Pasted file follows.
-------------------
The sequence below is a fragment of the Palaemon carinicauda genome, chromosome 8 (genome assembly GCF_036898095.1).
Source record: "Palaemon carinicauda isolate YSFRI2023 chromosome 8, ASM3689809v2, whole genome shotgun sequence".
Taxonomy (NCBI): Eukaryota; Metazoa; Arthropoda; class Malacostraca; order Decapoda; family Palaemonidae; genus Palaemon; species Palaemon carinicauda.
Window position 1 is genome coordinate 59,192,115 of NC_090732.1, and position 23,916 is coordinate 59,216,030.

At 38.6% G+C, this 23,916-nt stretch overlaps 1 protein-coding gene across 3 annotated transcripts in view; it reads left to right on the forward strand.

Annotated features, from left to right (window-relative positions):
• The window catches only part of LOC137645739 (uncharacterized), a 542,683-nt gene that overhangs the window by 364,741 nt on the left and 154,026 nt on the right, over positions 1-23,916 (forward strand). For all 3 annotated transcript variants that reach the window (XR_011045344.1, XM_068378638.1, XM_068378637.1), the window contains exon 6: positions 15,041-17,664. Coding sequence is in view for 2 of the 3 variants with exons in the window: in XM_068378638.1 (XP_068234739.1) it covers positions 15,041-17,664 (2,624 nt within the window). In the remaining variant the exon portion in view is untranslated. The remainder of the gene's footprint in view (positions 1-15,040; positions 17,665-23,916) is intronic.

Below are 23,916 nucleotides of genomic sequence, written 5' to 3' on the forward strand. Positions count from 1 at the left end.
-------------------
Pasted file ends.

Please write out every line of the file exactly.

The sequence below is a fragment of the Palaemon carinicauda genome, chromosome 8 (genome assembly GCF_036898095.1).
Source record: "Palaemon carinicauda isolate YSFRI2023 chromosome 8, ASM3689809v2, whole genome shotgun sequence".
Taxonomy (NCBI): Eukaryota; Metazoa; Arthropoda; class Malacostraca; order Decapoda; family Palaemonidae; genus Palaemon; species Palaemon carinicauda.
Window position 1 is genome coordinate 59,192,115 of NC_090732.1, and position 23,916 is coordinate 59,216,030.

At 38.6% G+C, this 23,916-nt stretch overlaps 1 protein-coding gene across 3 annotated transcripts in view; it reads left to right on the forward strand.

Annotated features, from left to right (window-relative positions):
• The window catches only part of LOC137645739 (uncharacterized), a 542,683-nt gene that overhangs the window by 364,741 nt on the left and 154,026 nt on the right, over positions 1-23,916 (forward strand). For all 3 annotated transcript variants that reach the window (XR_011045344.1, XM_068378638.1, XM_068378637.1), the window contains exon 6: positions 15,041-17,664. Coding sequence is in view for 2 of the 3 variants with exons in the window: in XM_068378638.1 (XP_068234739.1) it covers positions 15,041-17,664 (2,624 nt within the window). In the remaining variant the exon portion in view is untranslated. The remainder of the gene's footprint in view (positions 1-15,040; positions 17,665-23,916) is intronic.

Below are 23,916 nucleotides of genomic sequence, written 5' to 3' on the forward strand. Positions count from 1 at the left end.